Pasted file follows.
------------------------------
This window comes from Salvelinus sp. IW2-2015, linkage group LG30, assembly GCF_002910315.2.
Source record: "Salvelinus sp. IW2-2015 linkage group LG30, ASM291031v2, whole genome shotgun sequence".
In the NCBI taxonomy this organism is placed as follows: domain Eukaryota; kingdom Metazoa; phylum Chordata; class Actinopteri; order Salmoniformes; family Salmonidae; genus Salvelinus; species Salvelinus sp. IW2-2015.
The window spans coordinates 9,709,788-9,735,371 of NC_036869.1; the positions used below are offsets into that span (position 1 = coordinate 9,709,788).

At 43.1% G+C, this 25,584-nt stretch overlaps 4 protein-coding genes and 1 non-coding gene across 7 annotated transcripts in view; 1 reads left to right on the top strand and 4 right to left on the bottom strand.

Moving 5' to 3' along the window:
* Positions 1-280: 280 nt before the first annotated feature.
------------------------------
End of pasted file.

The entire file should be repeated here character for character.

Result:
This window comes from Salvelinus sp. IW2-2015, linkage group LG30, assembly GCF_002910315.2.
Source record: "Salvelinus sp. IW2-2015 linkage group LG30, ASM291031v2, whole genome shotgun sequence".
In the NCBI taxonomy this organism is placed as follows: domain Eukaryota; kingdom Metazoa; phylum Chordata; class Actinopteri; order Salmoniformes; family Salmonidae; genus Salvelinus; species Salvelinus sp. IW2-2015.
The window spans coordinates 9,709,788-9,735,371 of NC_036869.1; the positions used below are offsets into that span (position 1 = coordinate 9,709,788).

At 43.1% G+C, this 25,584-nt stretch overlaps 4 protein-coding genes and 1 non-coding gene across 7 annotated transcripts in view; 1 reads left to right on the top strand and 4 right to left on the bottom strand.

Moving 5' to 3' along the window:
* Positions 1-280: 280 nt before the first annotated feature.